Friday, November 13, 2009

Catholic Men's Audio Site

I just wanted to briefly direct you to a new Catholic Men's Fellowship site that includes some really good talks from Men's Conferences in the Detroit area and elsewhere. In addition, the site also contains a multi-part series by Dr. Peter Williamson, of Sacred Heart Major Seminary, on the Book of Revelation. When I was doing graduate work at SHMS in Detroit, Dr. Williamson was one of my favorite professors. He has the great gift of being able to combine the important theological/scriptural information with its various pastoral applications. Currently, he is the head of the Scripture department at SHMS and is the editor of the new Catholic Commentary on Sacred Scripture series. So, check it out! All of the talks are free.

Thursday, November 12, 2009

New Edition of the RSV-CE

St. Benedict Press, recent publishers of the venerable Douay-Rheims Bible, have now published their own edition of the RSV-CE. While I have yet to see any specifics about the edition, it does, however, come in many different cover options, including genuine leather, paperback, and Premium UltraSoft (imitation/pacific duvelle/Italian Duo-tone). It is also available in standard and large-print options.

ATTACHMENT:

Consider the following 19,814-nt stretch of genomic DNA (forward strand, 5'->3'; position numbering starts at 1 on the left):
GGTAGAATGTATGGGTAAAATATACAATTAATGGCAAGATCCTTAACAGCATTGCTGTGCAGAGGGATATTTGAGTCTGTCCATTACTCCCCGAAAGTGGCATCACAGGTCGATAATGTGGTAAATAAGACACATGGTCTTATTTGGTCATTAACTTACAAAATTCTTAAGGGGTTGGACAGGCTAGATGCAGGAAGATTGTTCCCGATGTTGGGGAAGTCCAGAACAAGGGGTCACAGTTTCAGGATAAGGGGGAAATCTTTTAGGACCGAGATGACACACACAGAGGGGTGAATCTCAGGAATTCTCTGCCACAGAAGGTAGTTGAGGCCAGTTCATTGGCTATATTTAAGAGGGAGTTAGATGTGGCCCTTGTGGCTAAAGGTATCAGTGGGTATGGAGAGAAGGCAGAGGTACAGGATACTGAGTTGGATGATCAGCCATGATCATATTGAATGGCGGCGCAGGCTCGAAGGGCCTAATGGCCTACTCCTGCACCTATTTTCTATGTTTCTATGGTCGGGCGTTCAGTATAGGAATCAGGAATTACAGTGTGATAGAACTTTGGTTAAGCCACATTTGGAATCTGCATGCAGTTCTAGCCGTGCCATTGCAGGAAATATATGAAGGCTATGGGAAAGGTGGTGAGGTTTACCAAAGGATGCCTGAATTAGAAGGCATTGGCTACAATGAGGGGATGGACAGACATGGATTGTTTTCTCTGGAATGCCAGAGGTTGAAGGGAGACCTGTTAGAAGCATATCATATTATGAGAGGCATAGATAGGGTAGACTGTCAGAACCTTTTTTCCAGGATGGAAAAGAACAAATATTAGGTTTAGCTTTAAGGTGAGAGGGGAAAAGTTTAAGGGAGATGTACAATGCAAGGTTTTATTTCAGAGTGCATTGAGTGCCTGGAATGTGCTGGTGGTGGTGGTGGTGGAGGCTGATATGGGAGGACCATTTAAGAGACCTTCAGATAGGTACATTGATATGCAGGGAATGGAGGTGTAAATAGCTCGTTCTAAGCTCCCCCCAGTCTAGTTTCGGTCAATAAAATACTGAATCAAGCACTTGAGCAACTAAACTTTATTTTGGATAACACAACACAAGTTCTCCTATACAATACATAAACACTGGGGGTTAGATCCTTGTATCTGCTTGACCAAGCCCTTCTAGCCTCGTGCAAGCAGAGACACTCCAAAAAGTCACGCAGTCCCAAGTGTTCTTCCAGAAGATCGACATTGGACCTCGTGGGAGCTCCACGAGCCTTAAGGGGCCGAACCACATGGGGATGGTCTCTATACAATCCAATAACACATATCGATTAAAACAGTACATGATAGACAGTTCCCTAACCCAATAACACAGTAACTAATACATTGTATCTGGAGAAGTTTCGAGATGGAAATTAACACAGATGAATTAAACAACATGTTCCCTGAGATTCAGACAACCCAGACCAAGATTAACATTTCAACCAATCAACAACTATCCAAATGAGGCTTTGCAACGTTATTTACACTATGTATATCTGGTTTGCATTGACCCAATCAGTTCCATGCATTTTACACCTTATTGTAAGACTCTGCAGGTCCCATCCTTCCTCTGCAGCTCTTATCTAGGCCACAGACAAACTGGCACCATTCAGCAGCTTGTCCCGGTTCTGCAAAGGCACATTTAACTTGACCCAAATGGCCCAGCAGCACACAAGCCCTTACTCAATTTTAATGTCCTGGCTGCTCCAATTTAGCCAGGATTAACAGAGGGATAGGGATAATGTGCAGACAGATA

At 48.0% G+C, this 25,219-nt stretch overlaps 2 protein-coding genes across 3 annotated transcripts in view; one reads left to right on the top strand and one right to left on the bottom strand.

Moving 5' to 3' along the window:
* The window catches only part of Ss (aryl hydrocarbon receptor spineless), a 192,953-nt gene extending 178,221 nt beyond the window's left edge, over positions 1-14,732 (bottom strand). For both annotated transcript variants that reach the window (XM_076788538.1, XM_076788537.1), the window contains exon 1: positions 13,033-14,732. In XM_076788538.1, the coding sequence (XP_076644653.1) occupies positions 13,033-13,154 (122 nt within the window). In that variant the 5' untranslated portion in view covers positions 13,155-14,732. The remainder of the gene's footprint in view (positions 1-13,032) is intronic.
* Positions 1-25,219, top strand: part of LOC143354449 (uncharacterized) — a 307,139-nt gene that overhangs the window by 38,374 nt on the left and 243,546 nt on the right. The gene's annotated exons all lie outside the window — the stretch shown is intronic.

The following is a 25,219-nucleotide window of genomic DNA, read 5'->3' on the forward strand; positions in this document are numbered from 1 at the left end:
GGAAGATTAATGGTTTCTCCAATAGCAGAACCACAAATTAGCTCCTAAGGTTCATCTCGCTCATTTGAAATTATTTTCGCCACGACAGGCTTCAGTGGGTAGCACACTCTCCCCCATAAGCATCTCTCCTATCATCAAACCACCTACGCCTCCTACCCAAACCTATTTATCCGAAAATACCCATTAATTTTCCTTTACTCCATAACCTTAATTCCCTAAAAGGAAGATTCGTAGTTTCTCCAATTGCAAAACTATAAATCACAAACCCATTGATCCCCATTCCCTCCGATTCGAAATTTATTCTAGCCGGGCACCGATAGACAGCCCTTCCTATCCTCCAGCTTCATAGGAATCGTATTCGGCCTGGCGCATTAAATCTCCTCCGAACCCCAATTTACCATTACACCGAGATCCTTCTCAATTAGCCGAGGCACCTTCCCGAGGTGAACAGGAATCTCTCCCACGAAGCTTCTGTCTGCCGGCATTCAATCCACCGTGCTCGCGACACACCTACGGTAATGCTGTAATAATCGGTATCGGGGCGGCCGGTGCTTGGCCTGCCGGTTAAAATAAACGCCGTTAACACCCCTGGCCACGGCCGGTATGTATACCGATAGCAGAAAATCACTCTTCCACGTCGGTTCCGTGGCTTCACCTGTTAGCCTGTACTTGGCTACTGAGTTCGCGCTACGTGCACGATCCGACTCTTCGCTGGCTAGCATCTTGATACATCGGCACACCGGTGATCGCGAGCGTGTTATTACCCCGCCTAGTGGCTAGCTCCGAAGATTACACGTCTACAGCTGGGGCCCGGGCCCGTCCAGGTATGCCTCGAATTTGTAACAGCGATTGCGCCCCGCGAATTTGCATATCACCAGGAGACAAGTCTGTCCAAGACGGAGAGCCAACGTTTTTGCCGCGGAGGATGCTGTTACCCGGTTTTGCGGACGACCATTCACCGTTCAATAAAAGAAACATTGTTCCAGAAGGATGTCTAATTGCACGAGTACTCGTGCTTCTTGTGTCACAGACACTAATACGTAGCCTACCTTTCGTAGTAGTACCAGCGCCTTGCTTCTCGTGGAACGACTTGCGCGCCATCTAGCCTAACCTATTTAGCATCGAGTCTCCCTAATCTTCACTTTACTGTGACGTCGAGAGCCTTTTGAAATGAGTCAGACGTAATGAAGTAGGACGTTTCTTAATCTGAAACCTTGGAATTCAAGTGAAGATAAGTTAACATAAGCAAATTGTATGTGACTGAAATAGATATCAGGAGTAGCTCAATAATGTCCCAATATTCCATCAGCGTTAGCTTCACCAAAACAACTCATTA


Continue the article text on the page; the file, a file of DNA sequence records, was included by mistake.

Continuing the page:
I will try to post more info on these editions as soon as I can find it.

Well, after a little bit of searching around, I went to the Catholic Company website and found some additional information about the St. Benedict's Press RSV-CE:

The Revised Standard Version Catholic Edition Bible (RSV-CE), translated from the original Greek and Hebrew, is known for its clear, contemporary language which makes it accessible to the modern reader and yet preserves the meaning of the original text. This Saint Benedict Press edition has been tailor-made for prayer and study. Its beautiful, easy-to-read design is preferred by 9 out of 10 readers! The unique features below, and many more, will help you use The Holy Bible to deepen your life with Jesus Christ.

Presentation Page (Click to see a sample)
Words of Christ in Red
Full-color New Testament Maps of the Holy Land (Click to see a sample)